In addition, water contains tiny particles and debris, both visible and invisible to the naked eye, which causes backscatter and gives the impression that the image is dusty or unclean. Fortunately, backscatter can be easily corrected by using a flash device and aiming it properly. Keep the flash away from the lens and at a 45-degree angle, above and to the side of the subject. Shooting close-up is another method to mitigate backscatter by reducing the amount of water between the subject and lens.

Backscatter in underwater photography.

Figure 4.0 Backscatter in underwater photography

Credit: Nature TTL

 

When underwater, the vibrancy in color diminishes. This is due to the fact that water is 800 times denser than air, which causes it to absorb light much faster. Water acts like a filter upon colors, absorbing and distorting the majority of warm tones and giving them a monochrome bluish tint. More colors are filtered out the deeper you go. This is known as “color loss”. At around 5 meters, red almost completely vanishes, then orange at 10 meters, yellow at 20 meters, green at 30 meters, and finally blue at 60 meters.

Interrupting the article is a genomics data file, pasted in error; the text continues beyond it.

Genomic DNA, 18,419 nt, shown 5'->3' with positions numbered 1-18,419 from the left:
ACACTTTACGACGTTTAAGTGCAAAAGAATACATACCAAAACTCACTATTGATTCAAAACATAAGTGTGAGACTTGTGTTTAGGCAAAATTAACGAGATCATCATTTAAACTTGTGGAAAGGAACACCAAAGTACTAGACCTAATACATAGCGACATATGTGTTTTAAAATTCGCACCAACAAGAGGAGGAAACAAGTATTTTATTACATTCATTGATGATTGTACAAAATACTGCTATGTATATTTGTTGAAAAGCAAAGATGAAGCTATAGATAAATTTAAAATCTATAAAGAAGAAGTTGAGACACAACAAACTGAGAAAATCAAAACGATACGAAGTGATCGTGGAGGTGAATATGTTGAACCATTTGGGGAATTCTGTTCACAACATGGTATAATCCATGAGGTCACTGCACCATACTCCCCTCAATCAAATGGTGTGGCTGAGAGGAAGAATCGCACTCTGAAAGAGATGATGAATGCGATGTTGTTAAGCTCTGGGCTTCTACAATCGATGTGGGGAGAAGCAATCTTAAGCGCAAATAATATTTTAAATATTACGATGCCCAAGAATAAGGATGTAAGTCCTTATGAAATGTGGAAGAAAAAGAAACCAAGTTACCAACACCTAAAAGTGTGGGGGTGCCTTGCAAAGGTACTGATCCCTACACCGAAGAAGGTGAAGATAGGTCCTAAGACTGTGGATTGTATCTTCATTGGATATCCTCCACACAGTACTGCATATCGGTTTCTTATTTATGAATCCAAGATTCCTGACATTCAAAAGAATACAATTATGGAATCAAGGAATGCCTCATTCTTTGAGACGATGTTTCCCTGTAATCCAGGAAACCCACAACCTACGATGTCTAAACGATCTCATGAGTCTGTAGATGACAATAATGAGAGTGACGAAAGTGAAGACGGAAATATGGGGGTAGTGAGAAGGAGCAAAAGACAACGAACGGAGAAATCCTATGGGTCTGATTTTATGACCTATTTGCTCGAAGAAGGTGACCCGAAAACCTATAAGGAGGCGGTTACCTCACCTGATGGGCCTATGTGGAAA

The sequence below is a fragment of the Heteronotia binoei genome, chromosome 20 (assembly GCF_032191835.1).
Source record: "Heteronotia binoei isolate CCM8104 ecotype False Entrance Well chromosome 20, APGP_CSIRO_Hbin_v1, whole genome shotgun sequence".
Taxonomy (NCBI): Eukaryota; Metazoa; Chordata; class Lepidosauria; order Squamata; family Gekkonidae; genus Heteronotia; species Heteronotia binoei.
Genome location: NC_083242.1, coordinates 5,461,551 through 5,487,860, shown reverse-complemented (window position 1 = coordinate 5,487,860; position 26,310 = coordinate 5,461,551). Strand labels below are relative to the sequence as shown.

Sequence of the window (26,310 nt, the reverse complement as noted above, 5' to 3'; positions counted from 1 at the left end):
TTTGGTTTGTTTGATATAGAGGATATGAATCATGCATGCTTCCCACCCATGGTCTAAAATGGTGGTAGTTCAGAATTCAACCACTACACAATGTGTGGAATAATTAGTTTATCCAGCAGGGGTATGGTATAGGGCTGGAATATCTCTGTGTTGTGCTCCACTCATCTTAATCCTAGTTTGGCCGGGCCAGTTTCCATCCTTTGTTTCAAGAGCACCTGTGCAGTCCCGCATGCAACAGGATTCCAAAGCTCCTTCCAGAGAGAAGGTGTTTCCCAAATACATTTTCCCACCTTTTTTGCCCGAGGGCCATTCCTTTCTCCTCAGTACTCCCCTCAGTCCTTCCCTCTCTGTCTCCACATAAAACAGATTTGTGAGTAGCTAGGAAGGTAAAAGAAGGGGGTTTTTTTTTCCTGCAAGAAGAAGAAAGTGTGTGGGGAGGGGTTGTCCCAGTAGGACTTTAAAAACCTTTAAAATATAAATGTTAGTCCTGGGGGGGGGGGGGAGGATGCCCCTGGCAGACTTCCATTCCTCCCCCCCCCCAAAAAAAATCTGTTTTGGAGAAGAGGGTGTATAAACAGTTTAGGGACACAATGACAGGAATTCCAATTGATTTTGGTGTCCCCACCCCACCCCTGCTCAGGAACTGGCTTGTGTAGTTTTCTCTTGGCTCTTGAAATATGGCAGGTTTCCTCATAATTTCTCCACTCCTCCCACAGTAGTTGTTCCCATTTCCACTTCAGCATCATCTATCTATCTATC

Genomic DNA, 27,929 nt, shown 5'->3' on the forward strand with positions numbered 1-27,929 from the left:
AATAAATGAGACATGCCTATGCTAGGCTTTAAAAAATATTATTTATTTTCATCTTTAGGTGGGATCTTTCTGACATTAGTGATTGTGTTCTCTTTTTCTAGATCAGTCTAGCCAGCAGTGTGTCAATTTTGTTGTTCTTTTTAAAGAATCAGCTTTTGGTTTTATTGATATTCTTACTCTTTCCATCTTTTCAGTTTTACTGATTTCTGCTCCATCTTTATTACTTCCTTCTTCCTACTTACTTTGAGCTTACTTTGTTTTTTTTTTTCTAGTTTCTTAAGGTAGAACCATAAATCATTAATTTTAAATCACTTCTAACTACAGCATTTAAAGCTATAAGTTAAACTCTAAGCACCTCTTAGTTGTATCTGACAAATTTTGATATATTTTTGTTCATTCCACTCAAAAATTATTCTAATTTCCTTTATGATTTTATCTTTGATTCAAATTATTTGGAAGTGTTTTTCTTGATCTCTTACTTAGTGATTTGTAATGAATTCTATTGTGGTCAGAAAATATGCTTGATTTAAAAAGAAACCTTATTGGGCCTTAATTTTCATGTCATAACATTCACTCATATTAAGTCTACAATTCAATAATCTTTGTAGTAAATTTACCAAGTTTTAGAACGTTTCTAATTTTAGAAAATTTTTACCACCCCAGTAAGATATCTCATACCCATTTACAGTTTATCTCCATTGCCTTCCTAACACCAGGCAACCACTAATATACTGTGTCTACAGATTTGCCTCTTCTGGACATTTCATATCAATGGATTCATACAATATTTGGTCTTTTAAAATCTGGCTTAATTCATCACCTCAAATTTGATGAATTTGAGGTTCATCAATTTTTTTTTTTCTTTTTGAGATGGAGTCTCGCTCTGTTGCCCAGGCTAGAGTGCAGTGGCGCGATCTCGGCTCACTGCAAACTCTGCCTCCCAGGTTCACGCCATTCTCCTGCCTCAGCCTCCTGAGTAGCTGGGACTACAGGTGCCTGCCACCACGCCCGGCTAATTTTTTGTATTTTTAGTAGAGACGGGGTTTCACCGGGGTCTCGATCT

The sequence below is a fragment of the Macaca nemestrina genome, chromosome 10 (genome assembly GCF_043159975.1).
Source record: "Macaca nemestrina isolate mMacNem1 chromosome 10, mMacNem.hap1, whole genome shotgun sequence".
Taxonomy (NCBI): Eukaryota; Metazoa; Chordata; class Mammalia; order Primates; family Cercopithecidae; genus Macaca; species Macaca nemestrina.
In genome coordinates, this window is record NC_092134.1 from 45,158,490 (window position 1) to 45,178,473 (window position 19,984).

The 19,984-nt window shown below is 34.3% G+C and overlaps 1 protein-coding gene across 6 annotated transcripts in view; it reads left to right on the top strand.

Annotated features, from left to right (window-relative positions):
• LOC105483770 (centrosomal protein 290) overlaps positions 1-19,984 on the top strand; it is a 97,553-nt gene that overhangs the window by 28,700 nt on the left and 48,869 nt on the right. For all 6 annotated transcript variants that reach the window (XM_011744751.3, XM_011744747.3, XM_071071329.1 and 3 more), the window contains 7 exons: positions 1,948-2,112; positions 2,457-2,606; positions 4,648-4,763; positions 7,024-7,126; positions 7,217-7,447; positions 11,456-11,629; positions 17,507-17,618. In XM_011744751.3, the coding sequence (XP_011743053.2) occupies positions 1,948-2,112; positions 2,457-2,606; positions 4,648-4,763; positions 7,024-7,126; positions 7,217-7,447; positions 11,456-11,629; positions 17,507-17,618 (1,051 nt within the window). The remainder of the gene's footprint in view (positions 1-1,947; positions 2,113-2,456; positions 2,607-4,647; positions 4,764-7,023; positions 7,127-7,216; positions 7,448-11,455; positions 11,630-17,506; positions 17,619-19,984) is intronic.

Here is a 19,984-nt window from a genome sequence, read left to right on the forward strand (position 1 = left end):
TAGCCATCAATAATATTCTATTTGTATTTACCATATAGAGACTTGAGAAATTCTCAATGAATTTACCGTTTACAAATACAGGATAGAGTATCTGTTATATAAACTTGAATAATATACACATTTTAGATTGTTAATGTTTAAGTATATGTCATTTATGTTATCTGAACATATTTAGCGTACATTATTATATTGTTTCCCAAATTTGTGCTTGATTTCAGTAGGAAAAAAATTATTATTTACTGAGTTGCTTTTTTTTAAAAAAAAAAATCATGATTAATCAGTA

Color absorption infographic.

Figure 5.0 Color Absorption Underwater

Credit: http://www.lymanlures.com/pyramid-lake-report-april-24

Luckily, there are a few methods that can be used to overcome color loss underwater, the first by using a red or magenta color-correcting filter. These filters limit the blue color component and help return those hues back in the water. For depths between 30 and 45 feet, red filters are ideal. But if you go deeper than that, it won't be enough, and if you go shallower, it could be too powerful.

The most crucial component of a picture is light, and adding light helps an image convey the right tone or desired impact and this accomplished with a strobe or flash device. Strobes create daylight-balanced light that helps restore color to photographs, highlight textures, preserve details and establish contrast. Strobes may be used to provide light where shadows reign or they may be the primary source of lighting for underwater photographs.

Professionals employ these methods in conjunction with one another to create optimal setting for underwater photography.

 

Conservation